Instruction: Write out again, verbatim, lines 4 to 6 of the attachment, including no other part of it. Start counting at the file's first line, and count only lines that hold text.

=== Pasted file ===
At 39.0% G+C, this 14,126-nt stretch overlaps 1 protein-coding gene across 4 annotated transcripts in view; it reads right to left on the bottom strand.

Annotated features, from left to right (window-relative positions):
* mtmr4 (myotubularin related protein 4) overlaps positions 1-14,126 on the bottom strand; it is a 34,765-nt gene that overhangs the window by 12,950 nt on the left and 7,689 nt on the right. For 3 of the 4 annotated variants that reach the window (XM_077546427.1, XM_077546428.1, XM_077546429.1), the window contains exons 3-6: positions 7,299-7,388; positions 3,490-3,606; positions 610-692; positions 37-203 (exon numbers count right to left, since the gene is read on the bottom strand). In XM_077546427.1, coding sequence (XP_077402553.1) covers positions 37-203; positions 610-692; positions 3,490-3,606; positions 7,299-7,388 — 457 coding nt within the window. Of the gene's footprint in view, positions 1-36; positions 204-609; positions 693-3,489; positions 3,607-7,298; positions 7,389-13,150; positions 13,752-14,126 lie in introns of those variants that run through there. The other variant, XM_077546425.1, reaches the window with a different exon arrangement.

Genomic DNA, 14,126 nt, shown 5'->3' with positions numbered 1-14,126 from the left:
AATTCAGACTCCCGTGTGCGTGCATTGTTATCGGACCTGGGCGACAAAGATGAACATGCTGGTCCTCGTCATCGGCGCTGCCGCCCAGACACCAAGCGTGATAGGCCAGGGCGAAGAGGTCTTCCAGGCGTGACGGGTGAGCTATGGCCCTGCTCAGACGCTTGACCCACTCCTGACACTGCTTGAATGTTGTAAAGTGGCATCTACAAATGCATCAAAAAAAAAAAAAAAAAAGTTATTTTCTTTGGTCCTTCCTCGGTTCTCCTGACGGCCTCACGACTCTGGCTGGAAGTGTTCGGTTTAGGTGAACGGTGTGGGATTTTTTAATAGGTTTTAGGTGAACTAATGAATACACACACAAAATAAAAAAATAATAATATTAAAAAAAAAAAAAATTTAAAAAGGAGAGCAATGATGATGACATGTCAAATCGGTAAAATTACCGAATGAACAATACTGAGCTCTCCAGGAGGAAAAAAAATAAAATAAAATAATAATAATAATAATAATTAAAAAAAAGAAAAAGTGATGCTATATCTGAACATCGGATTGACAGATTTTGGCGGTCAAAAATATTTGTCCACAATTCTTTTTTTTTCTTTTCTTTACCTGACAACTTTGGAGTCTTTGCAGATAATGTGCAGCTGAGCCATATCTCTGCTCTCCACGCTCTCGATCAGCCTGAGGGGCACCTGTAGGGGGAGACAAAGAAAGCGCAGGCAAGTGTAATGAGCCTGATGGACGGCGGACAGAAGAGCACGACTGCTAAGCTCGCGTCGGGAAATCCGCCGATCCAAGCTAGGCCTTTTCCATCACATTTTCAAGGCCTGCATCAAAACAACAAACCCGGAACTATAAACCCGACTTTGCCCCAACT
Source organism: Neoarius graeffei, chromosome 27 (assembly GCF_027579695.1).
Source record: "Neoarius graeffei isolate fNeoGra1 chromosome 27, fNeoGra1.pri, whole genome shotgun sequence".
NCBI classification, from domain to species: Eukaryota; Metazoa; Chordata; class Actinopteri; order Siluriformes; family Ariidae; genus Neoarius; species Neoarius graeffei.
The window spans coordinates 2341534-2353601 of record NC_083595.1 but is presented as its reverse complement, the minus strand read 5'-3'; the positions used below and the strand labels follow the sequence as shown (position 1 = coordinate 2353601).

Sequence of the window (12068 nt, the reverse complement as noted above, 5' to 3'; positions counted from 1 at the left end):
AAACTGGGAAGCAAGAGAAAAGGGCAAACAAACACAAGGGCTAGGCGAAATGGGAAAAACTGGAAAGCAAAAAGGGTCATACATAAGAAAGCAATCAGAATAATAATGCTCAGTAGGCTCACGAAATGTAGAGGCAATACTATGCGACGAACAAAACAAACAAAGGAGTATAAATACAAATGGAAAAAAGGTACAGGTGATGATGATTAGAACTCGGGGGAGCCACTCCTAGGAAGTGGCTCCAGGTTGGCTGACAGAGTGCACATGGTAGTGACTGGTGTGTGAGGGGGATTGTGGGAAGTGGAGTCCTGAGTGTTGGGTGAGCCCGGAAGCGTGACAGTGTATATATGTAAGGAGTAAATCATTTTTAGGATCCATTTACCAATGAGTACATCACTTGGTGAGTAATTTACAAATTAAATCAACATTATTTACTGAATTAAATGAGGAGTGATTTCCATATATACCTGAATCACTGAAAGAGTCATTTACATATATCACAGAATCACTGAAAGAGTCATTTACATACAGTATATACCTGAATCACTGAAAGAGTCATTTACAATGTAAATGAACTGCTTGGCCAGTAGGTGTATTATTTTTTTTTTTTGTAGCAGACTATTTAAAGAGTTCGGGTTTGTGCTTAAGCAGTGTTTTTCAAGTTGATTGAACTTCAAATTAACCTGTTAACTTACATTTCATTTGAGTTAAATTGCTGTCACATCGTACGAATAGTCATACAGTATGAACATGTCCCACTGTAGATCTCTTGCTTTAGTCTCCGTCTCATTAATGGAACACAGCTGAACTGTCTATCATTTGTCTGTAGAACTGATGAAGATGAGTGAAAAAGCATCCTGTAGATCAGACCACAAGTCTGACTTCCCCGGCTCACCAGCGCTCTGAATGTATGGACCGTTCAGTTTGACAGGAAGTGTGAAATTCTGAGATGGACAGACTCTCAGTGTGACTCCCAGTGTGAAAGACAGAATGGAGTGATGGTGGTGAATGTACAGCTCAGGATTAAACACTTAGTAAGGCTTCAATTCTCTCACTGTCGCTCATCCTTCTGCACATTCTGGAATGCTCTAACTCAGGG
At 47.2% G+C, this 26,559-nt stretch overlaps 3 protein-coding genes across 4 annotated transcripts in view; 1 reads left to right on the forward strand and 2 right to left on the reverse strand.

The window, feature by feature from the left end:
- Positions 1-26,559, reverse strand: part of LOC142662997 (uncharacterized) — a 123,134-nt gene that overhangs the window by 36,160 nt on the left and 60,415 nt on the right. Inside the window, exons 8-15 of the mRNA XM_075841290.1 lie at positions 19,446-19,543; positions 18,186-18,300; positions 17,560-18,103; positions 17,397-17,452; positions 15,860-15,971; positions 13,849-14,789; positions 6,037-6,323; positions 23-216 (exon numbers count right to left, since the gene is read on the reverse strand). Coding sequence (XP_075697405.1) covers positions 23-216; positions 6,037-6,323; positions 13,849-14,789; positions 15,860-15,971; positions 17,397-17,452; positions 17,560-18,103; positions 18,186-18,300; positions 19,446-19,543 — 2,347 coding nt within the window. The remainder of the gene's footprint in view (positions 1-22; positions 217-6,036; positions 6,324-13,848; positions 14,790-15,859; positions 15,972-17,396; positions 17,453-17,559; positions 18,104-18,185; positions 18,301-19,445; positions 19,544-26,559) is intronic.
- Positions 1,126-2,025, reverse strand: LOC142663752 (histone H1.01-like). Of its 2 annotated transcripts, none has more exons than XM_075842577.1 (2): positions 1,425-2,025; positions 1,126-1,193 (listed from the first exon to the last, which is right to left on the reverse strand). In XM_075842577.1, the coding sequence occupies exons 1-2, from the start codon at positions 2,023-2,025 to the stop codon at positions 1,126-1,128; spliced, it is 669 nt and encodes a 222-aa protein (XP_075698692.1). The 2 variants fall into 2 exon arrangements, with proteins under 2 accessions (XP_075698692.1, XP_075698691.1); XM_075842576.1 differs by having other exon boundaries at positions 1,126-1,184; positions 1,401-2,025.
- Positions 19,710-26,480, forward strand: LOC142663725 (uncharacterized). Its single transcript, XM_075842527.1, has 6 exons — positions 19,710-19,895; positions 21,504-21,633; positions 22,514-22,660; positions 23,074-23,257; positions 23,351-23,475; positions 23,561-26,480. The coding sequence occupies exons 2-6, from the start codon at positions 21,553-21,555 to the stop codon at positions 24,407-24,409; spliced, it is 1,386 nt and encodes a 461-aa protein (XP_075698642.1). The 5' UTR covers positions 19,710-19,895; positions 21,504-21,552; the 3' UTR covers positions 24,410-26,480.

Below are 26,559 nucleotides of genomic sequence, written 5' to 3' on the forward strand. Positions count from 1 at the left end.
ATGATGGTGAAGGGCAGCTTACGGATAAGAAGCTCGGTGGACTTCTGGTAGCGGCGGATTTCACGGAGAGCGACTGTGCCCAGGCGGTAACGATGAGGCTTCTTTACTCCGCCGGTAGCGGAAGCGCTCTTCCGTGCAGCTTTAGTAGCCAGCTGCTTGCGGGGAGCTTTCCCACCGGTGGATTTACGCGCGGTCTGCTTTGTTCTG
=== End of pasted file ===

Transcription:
Genomic DNA, 14,126 nt, shown 5'->3' with positions numbered 1-14,126 from the left:
AATTCAGACTCCCGTGTGCGTGCATTGTTATCGGACCTGGGCGACAAAGATGAACATGCTGGTCCTCGTCATCGGCGCTGCCGCCCAGACACCAAGCGTGATAGGCCAGGGCGAAGAGGTCTTCCAGGCGTGACGGGTGAGCTATGGCCCTGCTCAGACGCTTGACCCACTCCTGACACTGCTTGAATGTTGTAAAGTGGCATCTACAAATGCATCAAAAAAAAAAAAAAAAAAGTTATTTTCTTTGGTCCTTCCTCGGTTCTCCTGACGGCCTCACGACTCTGGCTGGAAGTGTTCGGTTTAGGTGAACGGTGTGGGATTTTTTAATAGGTTTTAGGTGAACTAATGAATACACACACAAAATAAAAAAATAATAATATTAAAAAAAAAAAAAATTTAAAAAGGAGAGCAATGATGATGACATGTCAAATCGGTAAAATTACCGAATGAACAATACTGAGCTCTCCAGGAGGAAAAAAAATAAAATAAAATAATAATAATAATAATAATTAAAAAAAAGAAAAAGTGATGCTATATCTGAACATCGGATTGACAGATTTTGGCGGTCAAAAATATTTGTCCACAATTCTTTTTTTTTCTTTTCTTTACCTGACAACTTTGGAGTCTTTGCAGATAATGTGCAGCTGAGCCATATCTCTGCTCTCCACGCTCTCGATCAGCCTGAGGGGCACCTGTAGGGGGAGACAAAGAAAGCGCAGGCAAGTGTAATGAGCCTGATGGACGGCGGACAGAAGAGCACGACTGCTAAGCTCGCGTCGGGAAATCCGCCGATCCAAGCTAGGCCTTTTCCATCACATTTTCAAGGCCTGCATCAAAACAACAAACCCGGAACTATAAACCCGACTTTGCCCCAACT
Source organism: Neoarius graeffei, chromosome 27 (assembly GCF_027579695.1).